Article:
macman34
May 8, 2013, 07:34 PM
The problem you have is that your applications are not, in general, stored in the same directory as your user files. In your case, I would look at doing a clean install, setting the machine up with a temporary admin account. Then you can copy your user directory across and create a new account with the same account name as on your old Mac. At this point you should be prompted that you have a user folder and you should accept this. You would still need to reinstall applications though.

Am I missing something here? I always just made a new user account, then used migration assistant from within that account to get everything back up and running on the new mac under the old account name of the old mac/back up image.

The user who asked the question should do just that. I don't see why not.

Weaselboy
May 9, 2013, 08:56 AM
Am I missing something here? I always just made a new user account, then used migration assistant from within that account to get everything back up and running on the new mac under the old account name of the old mac/back up image.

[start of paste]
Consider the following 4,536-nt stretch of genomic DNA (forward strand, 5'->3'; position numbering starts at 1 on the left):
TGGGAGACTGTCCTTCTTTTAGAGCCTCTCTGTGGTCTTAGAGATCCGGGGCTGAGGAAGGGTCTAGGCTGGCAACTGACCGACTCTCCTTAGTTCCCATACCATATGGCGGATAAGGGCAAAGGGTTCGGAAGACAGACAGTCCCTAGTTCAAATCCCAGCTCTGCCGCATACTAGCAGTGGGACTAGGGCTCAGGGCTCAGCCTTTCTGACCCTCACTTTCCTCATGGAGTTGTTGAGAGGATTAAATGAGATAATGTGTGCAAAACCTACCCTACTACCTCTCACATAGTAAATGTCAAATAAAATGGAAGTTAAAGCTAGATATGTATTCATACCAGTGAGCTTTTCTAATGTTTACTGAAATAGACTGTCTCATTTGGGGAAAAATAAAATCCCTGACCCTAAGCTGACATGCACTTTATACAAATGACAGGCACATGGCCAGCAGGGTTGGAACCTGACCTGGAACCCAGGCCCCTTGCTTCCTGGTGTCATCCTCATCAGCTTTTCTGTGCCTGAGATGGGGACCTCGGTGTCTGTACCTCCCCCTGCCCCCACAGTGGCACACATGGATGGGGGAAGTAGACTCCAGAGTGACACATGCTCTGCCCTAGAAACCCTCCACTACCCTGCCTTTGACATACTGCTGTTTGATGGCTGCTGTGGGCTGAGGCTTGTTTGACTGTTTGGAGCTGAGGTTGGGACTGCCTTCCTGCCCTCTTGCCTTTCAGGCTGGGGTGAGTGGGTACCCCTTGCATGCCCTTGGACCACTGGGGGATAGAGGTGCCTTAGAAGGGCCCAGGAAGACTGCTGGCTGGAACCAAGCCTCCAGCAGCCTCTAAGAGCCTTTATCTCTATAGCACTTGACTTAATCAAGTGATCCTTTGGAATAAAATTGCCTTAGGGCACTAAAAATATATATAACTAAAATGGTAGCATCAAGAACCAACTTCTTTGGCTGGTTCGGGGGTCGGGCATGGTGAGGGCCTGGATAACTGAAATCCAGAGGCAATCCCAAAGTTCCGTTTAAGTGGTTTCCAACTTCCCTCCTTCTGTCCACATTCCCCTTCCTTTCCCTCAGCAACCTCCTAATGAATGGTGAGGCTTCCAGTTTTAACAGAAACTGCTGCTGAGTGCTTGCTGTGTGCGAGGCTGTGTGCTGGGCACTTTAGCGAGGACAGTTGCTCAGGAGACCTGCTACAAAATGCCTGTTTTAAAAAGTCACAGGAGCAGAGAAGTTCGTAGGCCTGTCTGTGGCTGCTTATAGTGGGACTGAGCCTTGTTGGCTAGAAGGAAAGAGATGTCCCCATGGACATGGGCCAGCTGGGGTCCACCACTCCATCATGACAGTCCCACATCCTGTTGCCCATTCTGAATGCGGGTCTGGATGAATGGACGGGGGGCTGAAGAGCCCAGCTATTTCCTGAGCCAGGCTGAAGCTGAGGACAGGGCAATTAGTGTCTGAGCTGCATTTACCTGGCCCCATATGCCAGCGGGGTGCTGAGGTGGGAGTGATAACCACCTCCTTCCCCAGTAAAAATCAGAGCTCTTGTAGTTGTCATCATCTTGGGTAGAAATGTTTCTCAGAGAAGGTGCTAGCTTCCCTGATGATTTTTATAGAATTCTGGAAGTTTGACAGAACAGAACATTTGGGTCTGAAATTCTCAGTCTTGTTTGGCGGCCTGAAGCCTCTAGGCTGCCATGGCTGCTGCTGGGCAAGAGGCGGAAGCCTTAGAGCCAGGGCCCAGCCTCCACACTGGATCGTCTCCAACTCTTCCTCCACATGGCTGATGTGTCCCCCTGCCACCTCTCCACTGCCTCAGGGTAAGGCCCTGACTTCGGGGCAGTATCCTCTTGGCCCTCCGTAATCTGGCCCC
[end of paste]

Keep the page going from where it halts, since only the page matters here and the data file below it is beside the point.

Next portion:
The user who asked the question should do just that. I don't see why not.

I agree. I would just use Migration Assistant also, but OP seems intent on doing a "clean install."

macman34
May 10, 2013, 05:21 AM
I agree. I would just use Migration Assistant also, but OP seems intent on doing a "clean install."

but isn't that a clean install too, just to install os x on virgin medium, and then just use migration assistant for applications, settings, and files. It's not the cleanest install, in that you could reinstall all the apps and redo settings, but it's cleaner than just upgrading the os to a higher version or just cloning the drive and then, pasting it so to speak, to a new one.

benwiggy
May 10, 2013, 05:37 AM
but isn't that a clean install too, just to install os x on virgin medium, and then just use migration assistant for applications, settings, and files.
Then, really, all you are doing is emptying all caches and deleting all temporary files. If you're wiping the disk and restoring everything, then ... why?

And if you know which files to exclude from the "clean" install, why not just delete those and save yourself the journey?

macman34
May 10, 2013, 05:48 AM
Then, really, all you are doing is emptying all caches and deleting all temporary files. If you're wiping the disk and restoring everything, then ... why?

And if you know which files to exclude from the "clean" install, why not just delete those and save yourself the journey?


I think I've lost you here. :(